How to get there: Fly into Vancouver, but ignore the big-city trappings and get your caboose across the Lions Gate Bridge to North Vancouver as quickly as possible – about a 20-minute drive from downtown, or take the sea bus.
Where to gear up: Cove Bike Shop has been around forever, and is a great spot to rent a mountain bike for your trip as well as harass shop employees into giving up vital information on the local trails (www.covebike.com). Many shops also offer group rides and tour information.
Mont Sainte Anne, Quebec
Quebec is a cycling Mecca with an awe-inspiring variety of trails from the world-renowned Rout Verte to the sublime mountain biking at Mont Sainte Anne that just keeps getting better and better. The mountain is already a regular stop on the World Cup mountain biking circuit, and offers some of the finest riding in Eastern Canada. The combination of world-class terrain and a cultural experience unlike any other in the country put the area at the top of many to-do lists.
Trails: Mont Sainte Anne boasts a trail network of more than 160-kilometres that includes cross-country, downhill and a freestyle park. Although the area had been criticized for the confusing cross-country network, there is work being done, new trails being added each year with more organization and planning evident on the trail maintenance side. But downhill reigns supreme at Mont Sainte Anne, and the gondola-serviced runs offer enough to satisfy intermediate riders looking to try their hand, as well as experts itching for an adrenaline fix. The area dubbed, Inferno X-Zone, though a bit aggressively named does offer up some cool bells and whistles including a pump park and plenty of “shore-style” features. There is a good mix of singletrack and doubletrack throughout with plenty of challenging terrain that demands a rider with solid technical skill – like much of Eastern Canada, roots and rocks are everywhere.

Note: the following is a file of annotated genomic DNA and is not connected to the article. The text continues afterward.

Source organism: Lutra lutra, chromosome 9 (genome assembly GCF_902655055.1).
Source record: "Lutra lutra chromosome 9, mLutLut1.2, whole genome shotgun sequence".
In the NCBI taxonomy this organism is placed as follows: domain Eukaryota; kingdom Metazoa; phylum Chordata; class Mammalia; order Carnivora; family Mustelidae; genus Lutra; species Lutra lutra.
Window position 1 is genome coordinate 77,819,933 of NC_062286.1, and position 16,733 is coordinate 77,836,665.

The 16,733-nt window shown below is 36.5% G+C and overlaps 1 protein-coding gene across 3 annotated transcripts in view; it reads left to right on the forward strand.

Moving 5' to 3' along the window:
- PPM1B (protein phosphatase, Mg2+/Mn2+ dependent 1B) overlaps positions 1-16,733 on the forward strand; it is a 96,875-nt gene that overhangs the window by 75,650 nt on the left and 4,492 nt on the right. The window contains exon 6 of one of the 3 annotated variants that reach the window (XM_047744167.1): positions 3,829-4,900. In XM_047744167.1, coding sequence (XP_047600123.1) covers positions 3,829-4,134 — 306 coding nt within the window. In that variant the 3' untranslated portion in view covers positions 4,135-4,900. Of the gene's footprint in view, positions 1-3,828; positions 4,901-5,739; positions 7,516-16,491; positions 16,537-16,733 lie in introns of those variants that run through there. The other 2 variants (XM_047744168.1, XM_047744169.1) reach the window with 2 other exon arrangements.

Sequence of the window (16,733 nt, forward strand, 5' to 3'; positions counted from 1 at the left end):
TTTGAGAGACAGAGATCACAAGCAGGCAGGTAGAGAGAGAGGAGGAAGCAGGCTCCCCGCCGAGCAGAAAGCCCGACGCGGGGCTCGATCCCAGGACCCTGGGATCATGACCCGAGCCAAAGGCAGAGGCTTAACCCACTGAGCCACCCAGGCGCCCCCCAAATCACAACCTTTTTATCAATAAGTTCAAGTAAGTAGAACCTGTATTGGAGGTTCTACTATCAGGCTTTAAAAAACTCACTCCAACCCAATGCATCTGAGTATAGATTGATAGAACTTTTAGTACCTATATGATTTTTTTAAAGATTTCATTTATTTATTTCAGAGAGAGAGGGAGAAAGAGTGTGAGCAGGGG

How to get there: From Quebec City travel east on Highway Dufferin-Montmorency, 440 East and Route 138 East to Sainte-Anne-de-Beaupre. Follow Route 360 to Mont-Saint-Anne.
Where to gear up: Full day rentals for front suspension bikes.
Best post-trail pints: The Brez at the base of the mountain for beer and fondue.
The Yukon is quickly becoming one of the top mountain biking destinations in North America. It is unrivalled for sheer size and variety. Getting there takes a bit of doing, especially for residents of Eastern Canada. But, for those willing to make the trek, it might be the trip of a lifetime. Oh, and the 24-hour riding conditions in the summer are an added bonus if you really want to put your endurance to the test. See: 24 Hours of Light Mountain Bike Festival.
Trails: The network of trails running in the Yukon River Valley put Whitehorse mountain biking on the map, and it is still the area’s most popular riding. A day alongside the river invariably features a stunning view, historical stops along the way and nothing but singletrack heaven as far as the eye can see. But, a lot of the best new riding is in the Carcross region, home to sick and serious riding of all shapes and sizes as well as the world’s smallest desert. The eight-km Sam McGee Trail, an old packhorse trail named after, yes Sam McGee, down 7,300-ft.Montana Mountain is the primo example of righteous downhill in the Yukon. And, there are a number of other downhill trails on the mountain, such as Tin Cup. The trails are expertly designed with plenty of variety, and great flow.
How to get there: Residents of Western Canada could drive up the Alaska Highway for a few days. But mere mortals with more money than time will invariably take one of the daily flights Air Canada runs from Vancouver to Whitehorse.
Where to gear up: Cadence Cycle rents mountain bikes.
Best post-trail pints. The Deck at the High Country Inn. The largest outdoor patio in town, heated if need be, with great local brews on tap.